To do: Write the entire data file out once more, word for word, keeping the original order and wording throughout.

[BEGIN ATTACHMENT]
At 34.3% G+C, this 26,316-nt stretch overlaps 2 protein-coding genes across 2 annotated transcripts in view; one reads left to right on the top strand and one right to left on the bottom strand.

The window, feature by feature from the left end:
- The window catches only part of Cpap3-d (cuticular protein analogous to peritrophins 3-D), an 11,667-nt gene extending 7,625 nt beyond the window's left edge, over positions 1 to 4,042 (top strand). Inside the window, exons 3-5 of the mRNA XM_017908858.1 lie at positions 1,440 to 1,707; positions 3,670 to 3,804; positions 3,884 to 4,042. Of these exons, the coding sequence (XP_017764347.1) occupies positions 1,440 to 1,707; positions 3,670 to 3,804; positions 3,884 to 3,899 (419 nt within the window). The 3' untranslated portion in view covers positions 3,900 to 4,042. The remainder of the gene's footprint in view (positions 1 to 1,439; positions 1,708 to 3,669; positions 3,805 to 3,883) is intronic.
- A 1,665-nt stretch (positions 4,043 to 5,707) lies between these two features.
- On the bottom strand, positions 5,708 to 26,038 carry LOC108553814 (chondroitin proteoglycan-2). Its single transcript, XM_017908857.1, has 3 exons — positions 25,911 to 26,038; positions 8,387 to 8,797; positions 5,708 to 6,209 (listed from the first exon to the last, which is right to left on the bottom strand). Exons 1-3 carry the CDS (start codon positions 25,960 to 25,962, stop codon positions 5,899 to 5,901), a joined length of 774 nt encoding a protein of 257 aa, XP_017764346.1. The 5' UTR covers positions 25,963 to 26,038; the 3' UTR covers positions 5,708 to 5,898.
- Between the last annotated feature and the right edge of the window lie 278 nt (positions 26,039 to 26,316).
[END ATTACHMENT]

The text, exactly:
At 34.3% G+C, this 26,316-nt stretch overlaps 2 protein-coding genes across 2 annotated transcripts in view; one reads left to right on the top strand and one right to left on the bottom strand.

The window, feature by feature from the left end:
- The window catches only part of Cpap3-d (cuticular protein analogous to peritrophins 3-D), an 11,667-nt gene extending 7,625 nt beyond the window's left edge, over positions 1 to 4,042 (top strand). Inside the window, exons 3-5 of the mRNA XM_017908858.1 lie at positions 1,440 to 1,707; positions 3,670 to 3,804; positions 3,884 to 4,042. Of these exons, the coding sequence (XP_017764347.1) occupies positions 1,440 to 1,707; positions 3,670 to 3,804; positions 3,884 to 3,899 (419 nt within the window). The 3' untranslated portion in view covers positions 3,900 to 4,042. The remainder of the gene's footprint in view (positions 1 to 1,439; positions 1,708 to 3,669; positions 3,805 to 3,883) is intronic.
- A 1,665-nt stretch (positions 4,043 to 5,707) lies between these two features.
- On the bottom strand, positions 5,708 to 26,038 carry LOC108553814 (chondroitin proteoglycan-2). Its single transcript, XM_017908857.1, has 3 exons — positions 25,911 to 26,038; positions 8,387 to 8,797; positions 5,708 to 6,209 (listed from the first exon to the last, which is right to left on the bottom strand). Exons 1-3 carry the CDS (start codon positions 25,960 to 25,962, stop codon positions 5,899 to 5,901), a joined length of 774 nt encoding a protein of 257 aa, XP_017764346.1. The 5' UTR covers positions 25,963 to 26,038; the 3' UTR covers positions 5,708 to 5,898.
- Between the last annotated feature and the right edge of the window lie 278 nt (positions 26,039 to 26,316).